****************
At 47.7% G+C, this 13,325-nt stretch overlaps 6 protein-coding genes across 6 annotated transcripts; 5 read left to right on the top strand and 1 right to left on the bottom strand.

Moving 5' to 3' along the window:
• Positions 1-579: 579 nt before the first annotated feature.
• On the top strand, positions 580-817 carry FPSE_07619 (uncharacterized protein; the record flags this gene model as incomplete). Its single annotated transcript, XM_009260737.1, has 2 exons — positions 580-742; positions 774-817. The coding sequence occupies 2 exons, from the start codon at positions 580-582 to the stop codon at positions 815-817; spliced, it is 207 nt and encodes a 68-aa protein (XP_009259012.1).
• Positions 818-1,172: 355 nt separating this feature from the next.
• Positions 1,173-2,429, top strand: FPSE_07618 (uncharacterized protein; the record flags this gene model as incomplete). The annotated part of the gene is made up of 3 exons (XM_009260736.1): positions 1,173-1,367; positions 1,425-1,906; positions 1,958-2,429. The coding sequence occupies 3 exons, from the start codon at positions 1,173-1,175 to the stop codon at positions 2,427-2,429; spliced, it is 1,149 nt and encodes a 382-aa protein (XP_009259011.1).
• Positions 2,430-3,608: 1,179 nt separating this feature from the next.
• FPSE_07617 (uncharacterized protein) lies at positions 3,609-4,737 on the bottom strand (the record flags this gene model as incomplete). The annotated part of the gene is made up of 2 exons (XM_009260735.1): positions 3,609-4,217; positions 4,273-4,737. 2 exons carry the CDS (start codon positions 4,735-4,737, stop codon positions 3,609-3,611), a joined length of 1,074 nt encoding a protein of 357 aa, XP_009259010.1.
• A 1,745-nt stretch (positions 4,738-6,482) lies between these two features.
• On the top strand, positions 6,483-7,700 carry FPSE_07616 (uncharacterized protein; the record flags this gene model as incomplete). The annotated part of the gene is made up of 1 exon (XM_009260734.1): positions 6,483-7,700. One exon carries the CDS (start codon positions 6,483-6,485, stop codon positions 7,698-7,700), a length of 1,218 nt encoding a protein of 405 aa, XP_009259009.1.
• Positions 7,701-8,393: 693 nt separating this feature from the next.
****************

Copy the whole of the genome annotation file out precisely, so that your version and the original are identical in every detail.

At 47.7% G+C, this 13,325-nt stretch overlaps 6 protein-coding genes across 6 annotated transcripts; 5 read left to right on the top strand and 1 right to left on the bottom strand.

Moving 5' to 3' along the window:
• Positions 1-579: 579 nt before the first annotated feature.
• On the top strand, positions 580-817 carry FPSE_07619 (uncharacterized protein; the record flags this gene model as incomplete). Its single annotated transcript, XM_009260737.1, has 2 exons — positions 580-742; positions 774-817. The coding sequence occupies 2 exons, from the start codon at positions 580-582 to the stop codon at positions 815-817; spliced, it is 207 nt and encodes a 68-aa protein (XP_009259012.1).
• Positions 818-1,172: 355 nt separating this feature from the next.
• Positions 1,173-2,429, top strand: FPSE_07618 (uncharacterized protein; the record flags this gene model as incomplete). The annotated part of the gene is made up of 3 exons (XM_009260736.1): positions 1,173-1,367; positions 1,425-1,906; positions 1,958-2,429. The coding sequence occupies 3 exons, from the start codon at positions 1,173-1,175 to the stop codon at positions 2,427-2,429; spliced, it is 1,149 nt and encodes a 382-aa protein (XP_009259011.1).
• Positions 2,430-3,608: 1,179 nt separating this feature from the next.
• FPSE_07617 (uncharacterized protein) lies at positions 3,609-4,737 on the bottom strand (the record flags this gene model as incomplete). The annotated part of the gene is made up of 2 exons (XM_009260735.1): positions 3,609-4,217; positions 4,273-4,737. 2 exons carry the CDS (start codon positions 4,735-4,737, stop codon positions 3,609-3,611), a joined length of 1,074 nt encoding a protein of 357 aa, XP_009259010.1.
• A 1,745-nt stretch (positions 4,738-6,482) lies between these two features.
• On the top strand, positions 6,483-7,700 carry FPSE_07616 (uncharacterized protein; the record flags this gene model as incomplete). The annotated part of the gene is made up of 1 exon (XM_009260734.1): positions 6,483-7,700. One exon carries the CDS (start codon positions 6,483-6,485, stop codon positions 7,698-7,700), a length of 1,218 nt encoding a protein of 405 aa, XP_009259009.1.
• Positions 7,701-8,393: 693 nt separating this feature from the next.